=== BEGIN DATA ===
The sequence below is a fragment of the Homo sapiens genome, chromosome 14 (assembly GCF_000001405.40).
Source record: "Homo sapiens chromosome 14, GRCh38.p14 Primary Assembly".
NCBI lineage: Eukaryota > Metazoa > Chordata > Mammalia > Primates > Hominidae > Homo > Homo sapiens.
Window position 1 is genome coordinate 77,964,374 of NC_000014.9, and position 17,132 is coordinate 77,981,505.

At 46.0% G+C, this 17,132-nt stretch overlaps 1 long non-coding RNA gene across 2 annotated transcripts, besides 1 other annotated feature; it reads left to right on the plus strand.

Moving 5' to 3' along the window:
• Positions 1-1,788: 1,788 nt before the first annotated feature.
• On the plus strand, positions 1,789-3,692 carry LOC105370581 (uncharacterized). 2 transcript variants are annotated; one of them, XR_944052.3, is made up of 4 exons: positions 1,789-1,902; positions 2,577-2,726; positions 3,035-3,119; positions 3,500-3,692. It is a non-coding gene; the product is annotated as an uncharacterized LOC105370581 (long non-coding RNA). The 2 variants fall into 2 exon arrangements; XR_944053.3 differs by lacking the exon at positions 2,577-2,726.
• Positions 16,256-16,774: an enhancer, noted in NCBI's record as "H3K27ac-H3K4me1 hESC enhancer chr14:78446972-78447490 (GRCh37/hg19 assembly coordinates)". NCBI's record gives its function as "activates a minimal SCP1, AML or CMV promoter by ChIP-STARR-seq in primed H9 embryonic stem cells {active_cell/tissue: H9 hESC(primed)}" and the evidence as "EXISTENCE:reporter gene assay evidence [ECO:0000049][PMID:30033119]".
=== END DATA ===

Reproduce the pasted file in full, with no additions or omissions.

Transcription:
The sequence below is a fragment of the Homo sapiens genome, chromosome 14 (assembly GCF_000001405.40).
Source record: "Homo sapiens chromosome 14, GRCh38.p14 Primary Assembly".
NCBI lineage: Eukaryota > Metazoa > Chordata > Mammalia > Primates > Hominidae > Homo > Homo sapiens.
Window position 1 is genome coordinate 77,964,374 of NC_000014.9, and position 17,132 is coordinate 77,981,505.

At 46.0% G+C, this 17,132-nt stretch overlaps 1 long non-coding RNA gene across 2 annotated transcripts, besides 1 other annotated feature; it reads left to right on the plus strand.

Moving 5' to 3' along the window:
• Positions 1-1,788: 1,788 nt before the first annotated feature.
• On the plus strand, positions 1,789-3,692 carry LOC105370581 (uncharacterized). 2 transcript variants are annotated; one of them, XR_944052.3, is made up of 4 exons: positions 1,789-1,902; positions 2,577-2,726; positions 3,035-3,119; positions 3,500-3,692. It is a non-coding gene; the product is annotated as an uncharacterized LOC105370581 (long non-coding RNA). The 2 variants fall into 2 exon arrangements; XR_944053.3 differs by lacking the exon at positions 2,577-2,726.
• Positions 16,256-16,774: an enhancer, noted in NCBI's record as "H3K27ac-H3K4me1 hESC enhancer chr14:78446972-78447490 (GRCh37/hg19 assembly coordinates)". NCBI's record gives its function as "activates a minimal SCP1, AML or CMV promoter by ChIP-STARR-seq in primed H9 embryonic stem cells {active_cell/tissue: H9 hESC(primed)}" and the evidence as "EXISTENCE:reporter gene assay evidence [ECO:0000049][PMID:30033119]".